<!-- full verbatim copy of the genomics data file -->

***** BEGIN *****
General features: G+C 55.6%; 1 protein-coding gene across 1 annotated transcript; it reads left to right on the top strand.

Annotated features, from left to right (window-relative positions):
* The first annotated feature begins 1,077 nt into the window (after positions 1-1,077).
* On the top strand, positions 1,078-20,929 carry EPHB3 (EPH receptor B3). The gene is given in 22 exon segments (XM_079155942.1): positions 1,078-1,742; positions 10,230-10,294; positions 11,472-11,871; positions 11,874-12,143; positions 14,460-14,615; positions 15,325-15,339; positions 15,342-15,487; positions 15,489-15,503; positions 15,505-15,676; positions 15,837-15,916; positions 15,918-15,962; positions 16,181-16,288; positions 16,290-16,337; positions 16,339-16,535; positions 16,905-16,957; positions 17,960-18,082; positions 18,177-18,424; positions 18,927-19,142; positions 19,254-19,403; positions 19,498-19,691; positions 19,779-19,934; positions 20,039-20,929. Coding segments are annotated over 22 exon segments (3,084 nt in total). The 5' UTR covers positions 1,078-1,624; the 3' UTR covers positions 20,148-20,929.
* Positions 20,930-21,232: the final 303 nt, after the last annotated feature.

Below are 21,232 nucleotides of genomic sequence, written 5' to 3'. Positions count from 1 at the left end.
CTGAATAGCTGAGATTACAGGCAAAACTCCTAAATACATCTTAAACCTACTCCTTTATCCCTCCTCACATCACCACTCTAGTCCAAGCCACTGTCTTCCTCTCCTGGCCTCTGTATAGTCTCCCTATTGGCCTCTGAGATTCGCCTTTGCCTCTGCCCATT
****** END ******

General features: G+C 55.6%; 1 protein-coding gene across 1 annotated transcript; it reads left to right on the top strand.

Annotated features, from left to right (window-relative positions):
* The first annotated feature begins 1,077 nt into the window (after positions 1-1,077).
* On the top strand, positions 1,078-20,929 carry EPHB3 (EPH receptor B3). The gene is given in 22 exon segments (XM_079155942.1): positions 1,078-1,742; positions 10,230-10,294; positions 11,472-11,871; positions 11,874-12,143; positions 14,460-14,615; positions 15,325-15,339; positions 15,342-15,487; positions 15,489-15,503; positions 15,505-15,676; positions 15,837-15,916; positions 15,918-15,962; positions 16,181-16,288; positions 16,290-16,337; positions 16,339-16,535; positions 16,905-16,957; positions 17,960-18,082; positions 18,177-18,424; positions 18,927-19,142; positions 19,254-19,403; positions 19,498-19,691; positions 19,779-19,934; positions 20,039-20,929. Coding segments are annotated over 22 exon segments (3,084 nt in total). The 5' UTR covers positions 1,078-1,624; the 3' UTR covers positions 20,148-20,929.
* Positions 20,930-21,232: the final 303 nt, after the last annotated feature.

Below are 21,232 nucleotides of genomic sequence, written 5' to 3'. Positions count from 1 at the left end.
CTGAATAGCTGAGATTACAGGCAAAACTCCTAAATACATCTTAAACCTACTCCTTTATCCCTCCTCACATCACCACTCTAGTCCAAGCCACTGTCTTCCTCTCCTGGCCTCTGTATAGTCTCCCTATTGGCCTCTGAGATTCGCCTTTGCCTCTGCCCATT